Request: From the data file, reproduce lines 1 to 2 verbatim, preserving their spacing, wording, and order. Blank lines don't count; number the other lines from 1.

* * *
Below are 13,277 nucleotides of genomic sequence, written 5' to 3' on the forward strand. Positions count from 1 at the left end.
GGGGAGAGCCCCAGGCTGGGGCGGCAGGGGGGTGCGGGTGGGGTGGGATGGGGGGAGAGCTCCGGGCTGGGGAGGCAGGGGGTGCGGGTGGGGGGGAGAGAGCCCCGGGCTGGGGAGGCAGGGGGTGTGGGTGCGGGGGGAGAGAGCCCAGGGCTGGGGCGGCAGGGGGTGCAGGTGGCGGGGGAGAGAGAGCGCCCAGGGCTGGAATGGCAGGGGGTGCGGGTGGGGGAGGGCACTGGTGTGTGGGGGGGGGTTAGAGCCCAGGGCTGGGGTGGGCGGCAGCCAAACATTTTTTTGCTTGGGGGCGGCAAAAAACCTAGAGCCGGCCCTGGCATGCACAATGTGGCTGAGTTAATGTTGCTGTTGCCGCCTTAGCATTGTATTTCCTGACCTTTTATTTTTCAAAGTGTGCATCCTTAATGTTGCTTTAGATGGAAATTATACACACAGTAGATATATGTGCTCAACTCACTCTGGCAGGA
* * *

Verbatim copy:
Below are 13,277 nucleotides of genomic sequence, written 5' to 3' on the forward strand. Positions count from 1 at the left end.
GGGGAGAGCCCCAGGCTGGGGCGGCAGGGGGGTGCGGGTGGGGTGGGATGGGGGGAGAGCTCCGGGCTGGGGAGGCAGGGGGTGCGGGTGGGGGGGAGAGAGCCCCGGGCTGGGGAGGCAGGGGGTGTGGGTGCGGGGGGAGAGAGCCCAGGGCTGGGGCGGCAGGGGGTGCAGGTGGCGGGGGAGAGAGAGCGCCCAGGGCTGGAATGGCAGGGGGTGCGGGTGGGGGAGGGCACTGGTGTGTGGGGGGGGGTTAGAGCCCAGGGCTGGGGTGGGCGGCAGCCAAACATTTTTTTGCTTGGGGGCGGCAAAAAACCTAGAGCCGGCCCTGGCATGCACAATGTGGCTGAGTTAATGTTGCTGTTGCCGCCTTAGCATTGTATTTCCTGACCTTTTATTTTTCAAAGTGTGCATCCTTAATGTTGCTTTAGATGGAAATTATACACACAGTAGATATATGTGCTCAACTCACTCTGGCAGGA